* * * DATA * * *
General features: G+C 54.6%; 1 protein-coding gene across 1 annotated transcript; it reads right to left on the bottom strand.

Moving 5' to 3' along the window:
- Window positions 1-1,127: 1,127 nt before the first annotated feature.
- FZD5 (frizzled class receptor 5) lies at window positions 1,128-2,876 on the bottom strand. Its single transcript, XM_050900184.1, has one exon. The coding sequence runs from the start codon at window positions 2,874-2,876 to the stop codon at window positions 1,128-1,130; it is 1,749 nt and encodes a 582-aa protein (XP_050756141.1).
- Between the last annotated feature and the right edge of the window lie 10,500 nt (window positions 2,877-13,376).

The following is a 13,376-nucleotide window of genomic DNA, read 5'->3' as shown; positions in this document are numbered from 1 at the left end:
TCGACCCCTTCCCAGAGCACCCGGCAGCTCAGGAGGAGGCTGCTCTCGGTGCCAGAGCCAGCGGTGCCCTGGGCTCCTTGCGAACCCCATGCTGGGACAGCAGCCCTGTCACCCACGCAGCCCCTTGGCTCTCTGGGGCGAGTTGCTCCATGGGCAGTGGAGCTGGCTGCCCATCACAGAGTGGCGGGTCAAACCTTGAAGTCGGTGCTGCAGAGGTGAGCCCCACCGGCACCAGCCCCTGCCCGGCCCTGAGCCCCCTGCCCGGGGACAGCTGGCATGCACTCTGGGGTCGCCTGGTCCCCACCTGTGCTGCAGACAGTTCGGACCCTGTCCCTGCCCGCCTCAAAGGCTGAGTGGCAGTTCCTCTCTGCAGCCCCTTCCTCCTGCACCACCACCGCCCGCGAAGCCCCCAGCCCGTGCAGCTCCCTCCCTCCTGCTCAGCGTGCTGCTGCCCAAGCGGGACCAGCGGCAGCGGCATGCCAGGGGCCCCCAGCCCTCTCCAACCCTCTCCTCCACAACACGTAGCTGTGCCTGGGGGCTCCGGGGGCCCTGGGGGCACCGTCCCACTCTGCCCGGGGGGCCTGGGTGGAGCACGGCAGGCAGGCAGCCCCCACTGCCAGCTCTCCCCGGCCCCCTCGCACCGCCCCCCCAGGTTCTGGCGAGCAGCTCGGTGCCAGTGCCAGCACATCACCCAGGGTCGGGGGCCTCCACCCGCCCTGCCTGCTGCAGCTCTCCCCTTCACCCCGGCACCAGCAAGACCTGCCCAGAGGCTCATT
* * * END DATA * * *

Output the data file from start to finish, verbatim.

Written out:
General features: G+C 54.6%; 1 protein-coding gene across 1 annotated transcript; it reads right to left on the bottom strand.

Moving 5' to 3' along the window:
- Window positions 1-1,127: 1,127 nt before the first annotated feature.
- FZD5 (frizzled class receptor 5) lies at window positions 1,128-2,876 on the bottom strand. Its single transcript, XM_050900184.1, has one exon. The coding sequence runs from the start codon at window positions 2,874-2,876 to the stop codon at window positions 1,128-1,130; it is 1,749 nt and encodes a 582-aa protein (XP_050756141.1).
- Between the last annotated feature and the right edge of the window lie 10,500 nt (window positions 2,877-13,376).

The following is a 13,376-nucleotide window of genomic DNA, read 5'->3' as shown; positions in this document are numbered from 1 at the left end:
TCGACCCCTTCCCAGAGCACCCGGCAGCTCAGGAGGAGGCTGCTCTCGGTGCCAGAGCCAGCGGTGCCCTGGGCTCCTTGCGAACCCCATGCTGGGACAGCAGCCCTGTCACCCACGCAGCCCCTTGGCTCTCTGGGGCGAGTTGCTCCATGGGCAGTGGAGCTGGCTGCCCATCACAGAGTGGCGGGTCAAACCTTGAAGTCGGTGCTGCAGAGGTGAGCCCCACCGGCACCAGCCCCTGCCCGGCCCTGAGCCCCCTGCCCGGGGACAGCTGGCATGCACTCTGGGGTCGCCTGGTCCCCACCTGTGCTGCAGACAGTTCGGACCCTGTCCCTGCCCGCCTCAAAGGCTGAGTGGCAGTTCCTCTCTGCAGCCCCTTCCTCCTGCACCACCACCGCCCGCGAAGCCCCCAGCCCGTGCAGCTCCCTCCCTCCTGCTCAGCGTGCTGCTGCCCAAGCGGGACCAGCGGCAGCGGCATGCCAGGGGCCCCCAGCCCTCTCCAACCCTCTCCTCCACAACACGTAGCTGTGCCTGGGGGCTCCGGGGGCCCTGGGGGCACCGTCCCACTCTGCCCGGGGGGCCTGGGTGGAGCACGGCAGGCAGGCAGCCCCCACTGCCAGCTCTCCCCGGCCCCCTCGCACCGCCCCCCCAGGTTCTGGCGAGCAGCTCGGTGCCAGTGCCAGCACATCACCCAGGGTCGGGGGCCTCCACCCGCCCTGCCTGCTGCAGCTCTCCCCTTCACCCCGGCACCAGCAAGACCTGCCCAGAGGCTCATT